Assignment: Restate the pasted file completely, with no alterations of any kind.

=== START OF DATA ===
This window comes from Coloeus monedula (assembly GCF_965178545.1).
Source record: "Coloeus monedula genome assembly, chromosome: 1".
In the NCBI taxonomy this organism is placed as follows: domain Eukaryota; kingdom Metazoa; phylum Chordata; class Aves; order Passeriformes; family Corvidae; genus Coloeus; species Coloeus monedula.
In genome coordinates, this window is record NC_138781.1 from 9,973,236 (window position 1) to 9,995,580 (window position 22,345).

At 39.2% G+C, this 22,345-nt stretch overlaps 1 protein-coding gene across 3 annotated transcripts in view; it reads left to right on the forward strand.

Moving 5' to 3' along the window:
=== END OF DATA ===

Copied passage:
This window comes from Coloeus monedula (assembly GCF_965178545.1).
Source record: "Coloeus monedula genome assembly, chromosome: 1".
In the NCBI taxonomy this organism is placed as follows: domain Eukaryota; kingdom Metazoa; phylum Chordata; class Aves; order Passeriformes; family Corvidae; genus Coloeus; species Coloeus monedula.
In genome coordinates, this window is record NC_138781.1 from 9,973,236 (window position 1) to 9,995,580 (window position 22,345).

At 39.2% G+C, this 22,345-nt stretch overlaps 1 protein-coding gene across 3 annotated transcripts in view; it reads left to right on the forward strand.

Moving 5' to 3' along the window: